Senator Sanders is a self-proclaimed “socialist” or social democrat, although I doubt he would compare economically to real socialists or social democrats in Europe. His brother, a Green Party politician in the UK, probably would make a real socialist. He fits the crunchy liberalism of the state he represents, Vermont. These are generally the progressives I criticize the most – generally anti-vaccine, anti-GMO and pro-alternative medicine.
Many of us are concerned at the rise of cases of preventable diseases and the role played in that by the decision by a minority of parents not to vaccinate their children. One question is what, if any, effects would legal tool have on improving immunization rates? This article attempts to map out the available tools.
Note that the focus of this article is what the law can do, not what the law should do. The fact that a legal tool is available – i.e. Constitutional, can be enacted or used by the courts – doesn’t automatically mean it should be. I would, in fact, argue that some of the tools discussed here shouldn’t be used in the context of immunization – in most circumstances, forced vaccination and criminal law are inappropriate. But mapping out what’s available seems like a useful first step in the discussion of what the law should do. The goal of this post is to provide a menu of options and a more or less logical way to classify them. My hope is that setting out what’s possible would help us think through what is desirable.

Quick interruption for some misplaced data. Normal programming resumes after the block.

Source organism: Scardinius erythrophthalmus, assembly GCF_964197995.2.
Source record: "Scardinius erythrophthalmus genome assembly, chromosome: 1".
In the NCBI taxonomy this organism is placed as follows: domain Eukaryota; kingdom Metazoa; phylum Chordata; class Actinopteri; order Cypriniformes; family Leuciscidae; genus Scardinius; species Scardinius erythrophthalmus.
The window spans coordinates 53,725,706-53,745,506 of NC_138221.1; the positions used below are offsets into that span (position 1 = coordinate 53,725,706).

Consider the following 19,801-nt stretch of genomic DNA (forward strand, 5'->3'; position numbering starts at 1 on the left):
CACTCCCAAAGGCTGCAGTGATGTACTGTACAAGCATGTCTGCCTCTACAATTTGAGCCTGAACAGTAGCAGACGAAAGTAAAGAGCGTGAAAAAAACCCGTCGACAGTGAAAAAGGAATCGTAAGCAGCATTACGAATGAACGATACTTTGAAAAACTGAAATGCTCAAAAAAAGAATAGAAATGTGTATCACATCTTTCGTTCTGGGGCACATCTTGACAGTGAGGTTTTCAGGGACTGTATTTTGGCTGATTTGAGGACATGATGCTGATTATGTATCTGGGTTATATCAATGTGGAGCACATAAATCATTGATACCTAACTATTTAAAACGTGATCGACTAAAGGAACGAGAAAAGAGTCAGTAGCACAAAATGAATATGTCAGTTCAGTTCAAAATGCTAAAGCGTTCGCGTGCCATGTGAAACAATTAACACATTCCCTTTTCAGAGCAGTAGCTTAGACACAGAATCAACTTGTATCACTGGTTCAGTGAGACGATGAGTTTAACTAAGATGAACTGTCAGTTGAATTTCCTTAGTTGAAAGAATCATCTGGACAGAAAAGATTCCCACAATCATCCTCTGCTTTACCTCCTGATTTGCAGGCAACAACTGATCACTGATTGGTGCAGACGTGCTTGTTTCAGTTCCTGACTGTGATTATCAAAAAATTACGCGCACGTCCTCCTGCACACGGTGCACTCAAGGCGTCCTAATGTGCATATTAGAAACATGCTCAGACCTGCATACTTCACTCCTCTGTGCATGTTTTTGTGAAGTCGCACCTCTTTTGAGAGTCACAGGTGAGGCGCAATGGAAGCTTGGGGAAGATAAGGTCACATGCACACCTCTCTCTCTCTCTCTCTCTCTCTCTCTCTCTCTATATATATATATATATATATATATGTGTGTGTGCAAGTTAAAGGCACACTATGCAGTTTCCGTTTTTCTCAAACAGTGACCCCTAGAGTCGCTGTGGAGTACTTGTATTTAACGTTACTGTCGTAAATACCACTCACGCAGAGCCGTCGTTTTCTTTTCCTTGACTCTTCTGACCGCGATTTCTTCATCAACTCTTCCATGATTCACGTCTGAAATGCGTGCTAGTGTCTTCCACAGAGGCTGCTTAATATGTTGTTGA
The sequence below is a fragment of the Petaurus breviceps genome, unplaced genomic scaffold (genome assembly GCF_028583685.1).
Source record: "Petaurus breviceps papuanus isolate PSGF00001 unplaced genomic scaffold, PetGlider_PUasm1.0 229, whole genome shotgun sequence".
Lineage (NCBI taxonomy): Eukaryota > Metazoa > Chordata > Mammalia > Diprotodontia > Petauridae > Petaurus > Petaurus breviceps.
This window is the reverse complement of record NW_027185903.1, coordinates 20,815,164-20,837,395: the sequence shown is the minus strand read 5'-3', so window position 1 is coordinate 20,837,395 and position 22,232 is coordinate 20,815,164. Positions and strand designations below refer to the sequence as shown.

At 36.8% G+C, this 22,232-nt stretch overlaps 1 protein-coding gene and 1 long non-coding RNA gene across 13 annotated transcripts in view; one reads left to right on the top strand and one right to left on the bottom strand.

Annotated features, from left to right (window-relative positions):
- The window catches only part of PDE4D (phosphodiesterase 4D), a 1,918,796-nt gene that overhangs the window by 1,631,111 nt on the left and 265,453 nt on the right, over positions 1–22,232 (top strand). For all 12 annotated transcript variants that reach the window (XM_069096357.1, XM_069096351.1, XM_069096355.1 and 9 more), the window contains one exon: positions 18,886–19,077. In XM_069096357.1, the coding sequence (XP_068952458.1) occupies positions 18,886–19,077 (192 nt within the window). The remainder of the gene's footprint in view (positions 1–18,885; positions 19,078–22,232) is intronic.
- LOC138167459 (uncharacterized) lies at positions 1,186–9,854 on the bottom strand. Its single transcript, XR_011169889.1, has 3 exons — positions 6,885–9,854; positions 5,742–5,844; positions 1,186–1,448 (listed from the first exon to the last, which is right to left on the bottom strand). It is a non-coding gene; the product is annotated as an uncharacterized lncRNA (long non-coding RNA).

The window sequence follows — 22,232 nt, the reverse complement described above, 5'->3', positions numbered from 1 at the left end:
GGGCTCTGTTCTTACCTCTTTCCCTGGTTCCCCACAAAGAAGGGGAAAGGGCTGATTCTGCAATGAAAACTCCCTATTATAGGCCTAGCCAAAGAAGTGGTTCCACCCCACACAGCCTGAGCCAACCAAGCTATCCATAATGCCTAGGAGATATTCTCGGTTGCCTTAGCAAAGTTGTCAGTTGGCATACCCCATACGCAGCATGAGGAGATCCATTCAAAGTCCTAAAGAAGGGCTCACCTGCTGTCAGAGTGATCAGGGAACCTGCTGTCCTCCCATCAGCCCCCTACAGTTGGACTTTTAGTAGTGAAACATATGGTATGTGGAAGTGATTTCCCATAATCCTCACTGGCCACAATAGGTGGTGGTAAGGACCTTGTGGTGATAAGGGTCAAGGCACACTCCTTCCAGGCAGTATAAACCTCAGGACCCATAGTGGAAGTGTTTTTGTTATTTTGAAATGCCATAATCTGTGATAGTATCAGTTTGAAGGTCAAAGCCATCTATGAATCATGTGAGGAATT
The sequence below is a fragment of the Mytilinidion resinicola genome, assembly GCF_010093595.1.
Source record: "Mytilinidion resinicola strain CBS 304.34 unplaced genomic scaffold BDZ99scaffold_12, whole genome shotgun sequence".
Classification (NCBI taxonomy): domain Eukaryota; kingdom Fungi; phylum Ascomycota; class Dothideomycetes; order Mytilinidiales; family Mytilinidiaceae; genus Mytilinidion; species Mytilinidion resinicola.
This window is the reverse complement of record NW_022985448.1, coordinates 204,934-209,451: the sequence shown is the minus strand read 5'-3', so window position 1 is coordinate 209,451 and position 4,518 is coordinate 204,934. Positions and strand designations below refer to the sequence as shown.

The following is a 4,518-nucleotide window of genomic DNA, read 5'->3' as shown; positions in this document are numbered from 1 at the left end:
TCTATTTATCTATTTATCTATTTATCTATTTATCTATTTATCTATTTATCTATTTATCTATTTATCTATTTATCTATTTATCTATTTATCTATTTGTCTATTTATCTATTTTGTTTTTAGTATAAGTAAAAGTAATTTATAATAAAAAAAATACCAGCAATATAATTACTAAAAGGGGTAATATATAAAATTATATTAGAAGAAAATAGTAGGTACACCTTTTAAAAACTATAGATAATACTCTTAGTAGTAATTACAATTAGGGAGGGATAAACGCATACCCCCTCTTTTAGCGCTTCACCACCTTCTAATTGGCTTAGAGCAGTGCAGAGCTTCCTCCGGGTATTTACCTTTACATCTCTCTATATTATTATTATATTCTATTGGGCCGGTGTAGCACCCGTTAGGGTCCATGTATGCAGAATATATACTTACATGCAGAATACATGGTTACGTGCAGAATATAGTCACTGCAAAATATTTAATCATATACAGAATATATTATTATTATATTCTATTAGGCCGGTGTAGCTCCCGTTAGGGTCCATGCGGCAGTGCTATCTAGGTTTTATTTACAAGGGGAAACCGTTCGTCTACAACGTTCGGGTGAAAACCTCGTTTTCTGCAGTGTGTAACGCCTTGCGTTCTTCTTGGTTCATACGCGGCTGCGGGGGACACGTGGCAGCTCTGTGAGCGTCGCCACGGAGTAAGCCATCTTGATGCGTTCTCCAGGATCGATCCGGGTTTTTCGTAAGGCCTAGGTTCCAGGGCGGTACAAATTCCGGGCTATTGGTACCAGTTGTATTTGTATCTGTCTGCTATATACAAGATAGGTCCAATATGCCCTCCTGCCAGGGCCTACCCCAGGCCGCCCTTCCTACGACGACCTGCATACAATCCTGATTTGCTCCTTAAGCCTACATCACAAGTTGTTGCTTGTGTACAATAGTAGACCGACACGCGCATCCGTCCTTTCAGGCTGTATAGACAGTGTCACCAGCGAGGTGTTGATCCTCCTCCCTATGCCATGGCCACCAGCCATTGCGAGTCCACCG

Until recently, I didn’t think there was much of an issue about patients or parents paying for vaccines. My perspective is certainly USA-based, but it would be interesting to see how people are paying for their vaccines.
The Supreme Court of the United States upholds Patient Protection and Affordable Care Act, commonly called Obamacare, including the individual mandate. This is shocking news, but an important piece of legislation.